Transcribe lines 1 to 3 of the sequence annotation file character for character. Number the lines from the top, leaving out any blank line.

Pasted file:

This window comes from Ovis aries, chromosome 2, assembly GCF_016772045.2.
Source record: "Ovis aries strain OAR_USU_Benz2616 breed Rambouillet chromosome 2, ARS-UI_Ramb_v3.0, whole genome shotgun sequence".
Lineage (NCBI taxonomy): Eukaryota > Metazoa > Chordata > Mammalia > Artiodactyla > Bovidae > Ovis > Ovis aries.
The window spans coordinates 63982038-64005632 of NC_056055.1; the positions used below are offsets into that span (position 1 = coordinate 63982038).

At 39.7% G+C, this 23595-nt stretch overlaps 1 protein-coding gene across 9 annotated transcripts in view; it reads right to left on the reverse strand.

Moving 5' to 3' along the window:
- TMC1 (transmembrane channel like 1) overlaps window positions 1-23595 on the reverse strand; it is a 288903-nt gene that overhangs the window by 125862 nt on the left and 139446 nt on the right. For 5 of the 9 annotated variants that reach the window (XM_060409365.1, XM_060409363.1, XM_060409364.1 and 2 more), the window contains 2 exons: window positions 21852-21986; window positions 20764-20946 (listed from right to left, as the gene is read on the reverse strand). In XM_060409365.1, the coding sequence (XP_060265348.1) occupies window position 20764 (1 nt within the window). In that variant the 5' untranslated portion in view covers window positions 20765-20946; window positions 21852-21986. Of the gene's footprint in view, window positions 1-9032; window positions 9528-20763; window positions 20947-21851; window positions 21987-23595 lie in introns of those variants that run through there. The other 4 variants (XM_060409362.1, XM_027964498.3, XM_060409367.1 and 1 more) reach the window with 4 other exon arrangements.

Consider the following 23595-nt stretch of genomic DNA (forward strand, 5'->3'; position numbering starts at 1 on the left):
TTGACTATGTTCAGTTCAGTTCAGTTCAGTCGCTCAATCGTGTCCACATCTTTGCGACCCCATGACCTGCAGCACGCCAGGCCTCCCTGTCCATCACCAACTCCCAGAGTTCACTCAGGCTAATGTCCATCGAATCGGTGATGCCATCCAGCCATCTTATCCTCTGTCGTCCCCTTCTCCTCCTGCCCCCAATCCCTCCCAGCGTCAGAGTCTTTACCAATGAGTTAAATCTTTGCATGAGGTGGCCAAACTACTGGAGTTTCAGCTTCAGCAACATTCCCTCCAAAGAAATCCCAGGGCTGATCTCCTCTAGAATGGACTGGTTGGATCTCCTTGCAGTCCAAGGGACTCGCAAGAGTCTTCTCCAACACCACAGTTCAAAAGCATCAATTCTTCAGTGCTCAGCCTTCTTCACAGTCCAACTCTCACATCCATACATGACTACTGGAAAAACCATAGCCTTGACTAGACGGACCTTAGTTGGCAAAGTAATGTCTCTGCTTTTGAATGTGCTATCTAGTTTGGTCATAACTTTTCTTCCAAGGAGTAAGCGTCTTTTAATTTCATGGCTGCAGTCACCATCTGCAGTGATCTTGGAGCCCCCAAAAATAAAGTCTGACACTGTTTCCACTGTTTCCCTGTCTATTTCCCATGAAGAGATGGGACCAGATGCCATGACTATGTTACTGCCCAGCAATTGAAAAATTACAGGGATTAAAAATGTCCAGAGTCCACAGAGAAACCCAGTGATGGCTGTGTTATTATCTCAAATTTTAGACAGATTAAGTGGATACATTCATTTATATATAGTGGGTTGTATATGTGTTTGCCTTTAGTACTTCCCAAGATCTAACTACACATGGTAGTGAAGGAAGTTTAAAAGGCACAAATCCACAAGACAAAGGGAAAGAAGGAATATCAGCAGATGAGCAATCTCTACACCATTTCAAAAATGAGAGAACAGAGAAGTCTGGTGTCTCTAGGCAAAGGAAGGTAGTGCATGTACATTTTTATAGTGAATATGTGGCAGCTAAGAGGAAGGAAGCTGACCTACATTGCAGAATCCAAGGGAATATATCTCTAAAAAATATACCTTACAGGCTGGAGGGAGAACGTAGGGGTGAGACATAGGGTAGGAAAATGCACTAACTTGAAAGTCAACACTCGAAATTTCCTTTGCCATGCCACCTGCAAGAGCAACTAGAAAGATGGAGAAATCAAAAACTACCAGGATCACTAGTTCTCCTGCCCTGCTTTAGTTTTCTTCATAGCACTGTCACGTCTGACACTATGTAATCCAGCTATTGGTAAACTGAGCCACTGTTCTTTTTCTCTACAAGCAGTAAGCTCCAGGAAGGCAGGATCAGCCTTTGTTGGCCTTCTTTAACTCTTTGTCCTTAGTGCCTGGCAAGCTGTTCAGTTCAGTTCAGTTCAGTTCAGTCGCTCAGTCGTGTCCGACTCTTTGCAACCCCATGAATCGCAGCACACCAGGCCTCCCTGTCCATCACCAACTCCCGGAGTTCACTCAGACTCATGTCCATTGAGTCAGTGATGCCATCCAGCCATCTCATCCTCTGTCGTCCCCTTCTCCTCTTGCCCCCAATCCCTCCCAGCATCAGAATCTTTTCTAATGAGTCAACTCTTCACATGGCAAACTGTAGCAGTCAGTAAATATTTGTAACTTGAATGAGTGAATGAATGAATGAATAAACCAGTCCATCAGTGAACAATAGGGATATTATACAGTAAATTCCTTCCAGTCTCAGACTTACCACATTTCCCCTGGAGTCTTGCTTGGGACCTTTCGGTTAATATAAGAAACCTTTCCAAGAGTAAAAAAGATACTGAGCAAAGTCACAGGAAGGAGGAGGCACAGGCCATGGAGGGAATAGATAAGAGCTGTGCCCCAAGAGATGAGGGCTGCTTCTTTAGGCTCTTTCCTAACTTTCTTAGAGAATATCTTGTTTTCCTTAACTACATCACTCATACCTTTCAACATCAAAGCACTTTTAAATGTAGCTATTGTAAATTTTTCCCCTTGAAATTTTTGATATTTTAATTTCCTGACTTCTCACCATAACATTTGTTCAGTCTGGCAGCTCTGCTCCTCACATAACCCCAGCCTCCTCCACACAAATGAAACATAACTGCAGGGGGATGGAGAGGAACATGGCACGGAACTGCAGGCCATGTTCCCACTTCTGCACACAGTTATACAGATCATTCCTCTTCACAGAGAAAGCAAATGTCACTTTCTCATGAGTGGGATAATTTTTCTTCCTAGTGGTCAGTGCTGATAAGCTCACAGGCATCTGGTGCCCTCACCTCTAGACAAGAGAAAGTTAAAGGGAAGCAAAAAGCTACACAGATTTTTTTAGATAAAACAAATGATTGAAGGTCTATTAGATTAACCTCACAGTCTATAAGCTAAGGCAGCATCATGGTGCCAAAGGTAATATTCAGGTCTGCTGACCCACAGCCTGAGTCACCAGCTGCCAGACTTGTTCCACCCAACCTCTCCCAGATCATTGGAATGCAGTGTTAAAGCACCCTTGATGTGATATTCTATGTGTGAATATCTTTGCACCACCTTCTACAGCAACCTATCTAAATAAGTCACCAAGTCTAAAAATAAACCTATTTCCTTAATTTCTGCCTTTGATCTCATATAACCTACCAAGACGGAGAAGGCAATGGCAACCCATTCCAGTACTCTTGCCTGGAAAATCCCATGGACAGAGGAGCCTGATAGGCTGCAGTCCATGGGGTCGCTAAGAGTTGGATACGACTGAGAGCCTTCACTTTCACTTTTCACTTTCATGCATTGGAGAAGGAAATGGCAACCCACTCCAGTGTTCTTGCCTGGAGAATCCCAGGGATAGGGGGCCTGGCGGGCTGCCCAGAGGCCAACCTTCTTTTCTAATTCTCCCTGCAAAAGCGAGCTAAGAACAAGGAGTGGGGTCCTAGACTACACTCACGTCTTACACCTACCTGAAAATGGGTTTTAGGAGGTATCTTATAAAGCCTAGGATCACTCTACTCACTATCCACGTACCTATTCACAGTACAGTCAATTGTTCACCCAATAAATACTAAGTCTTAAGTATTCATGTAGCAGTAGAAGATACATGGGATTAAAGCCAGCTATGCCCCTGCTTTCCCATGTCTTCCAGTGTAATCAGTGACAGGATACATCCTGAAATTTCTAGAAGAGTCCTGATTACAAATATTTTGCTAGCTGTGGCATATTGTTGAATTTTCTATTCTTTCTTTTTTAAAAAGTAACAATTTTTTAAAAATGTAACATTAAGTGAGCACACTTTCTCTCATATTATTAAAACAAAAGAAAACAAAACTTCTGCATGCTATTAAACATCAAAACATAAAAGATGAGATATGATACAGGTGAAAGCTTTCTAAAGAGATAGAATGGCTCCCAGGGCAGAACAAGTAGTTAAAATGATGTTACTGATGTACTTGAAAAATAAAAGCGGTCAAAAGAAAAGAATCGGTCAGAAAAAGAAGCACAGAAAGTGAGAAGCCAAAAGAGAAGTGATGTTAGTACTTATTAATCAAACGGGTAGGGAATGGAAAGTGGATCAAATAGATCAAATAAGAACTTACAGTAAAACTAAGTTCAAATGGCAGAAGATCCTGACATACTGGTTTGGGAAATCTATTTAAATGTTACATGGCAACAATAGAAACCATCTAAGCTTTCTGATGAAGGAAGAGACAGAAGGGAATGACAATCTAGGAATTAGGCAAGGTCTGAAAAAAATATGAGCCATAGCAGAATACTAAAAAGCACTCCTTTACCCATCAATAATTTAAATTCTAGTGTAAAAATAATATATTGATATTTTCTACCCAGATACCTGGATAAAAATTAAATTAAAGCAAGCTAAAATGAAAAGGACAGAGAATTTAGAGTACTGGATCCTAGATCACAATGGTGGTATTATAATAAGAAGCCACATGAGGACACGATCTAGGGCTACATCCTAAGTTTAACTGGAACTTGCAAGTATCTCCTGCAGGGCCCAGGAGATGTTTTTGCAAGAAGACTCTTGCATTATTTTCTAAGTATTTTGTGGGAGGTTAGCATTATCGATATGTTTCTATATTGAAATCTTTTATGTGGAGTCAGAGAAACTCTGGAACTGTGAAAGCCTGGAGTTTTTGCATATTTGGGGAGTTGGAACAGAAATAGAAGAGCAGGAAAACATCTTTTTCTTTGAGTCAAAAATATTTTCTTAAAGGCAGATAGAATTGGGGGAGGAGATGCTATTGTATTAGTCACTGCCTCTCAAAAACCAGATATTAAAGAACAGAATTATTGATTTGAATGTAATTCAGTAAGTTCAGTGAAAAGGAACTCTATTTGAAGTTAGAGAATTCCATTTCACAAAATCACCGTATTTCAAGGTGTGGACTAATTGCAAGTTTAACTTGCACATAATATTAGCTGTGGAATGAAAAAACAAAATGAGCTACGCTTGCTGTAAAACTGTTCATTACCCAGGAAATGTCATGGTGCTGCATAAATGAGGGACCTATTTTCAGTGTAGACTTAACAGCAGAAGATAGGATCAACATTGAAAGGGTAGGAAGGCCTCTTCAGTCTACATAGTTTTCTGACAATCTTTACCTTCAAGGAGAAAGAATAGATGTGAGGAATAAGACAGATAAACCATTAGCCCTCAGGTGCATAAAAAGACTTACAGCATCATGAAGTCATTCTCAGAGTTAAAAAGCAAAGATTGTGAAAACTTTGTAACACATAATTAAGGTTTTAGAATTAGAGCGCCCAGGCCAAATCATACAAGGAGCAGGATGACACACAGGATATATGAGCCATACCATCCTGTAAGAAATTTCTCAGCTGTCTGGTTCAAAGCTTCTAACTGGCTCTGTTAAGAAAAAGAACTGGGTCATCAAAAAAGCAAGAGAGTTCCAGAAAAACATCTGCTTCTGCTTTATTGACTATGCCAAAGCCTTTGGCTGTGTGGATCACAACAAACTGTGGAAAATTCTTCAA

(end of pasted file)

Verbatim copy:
This window comes from Ovis aries, chromosome 2, assembly GCF_016772045.2.
Source record: "Ovis aries strain OAR_USU_Benz2616 breed Rambouillet chromosome 2, ARS-UI_Ramb_v3.0, whole genome shotgun sequence".
Lineage (NCBI taxonomy): Eukaryota > Metazoa > Chordata > Mammalia > Artiodactyla > Bovidae > Ovis > Ovis aries.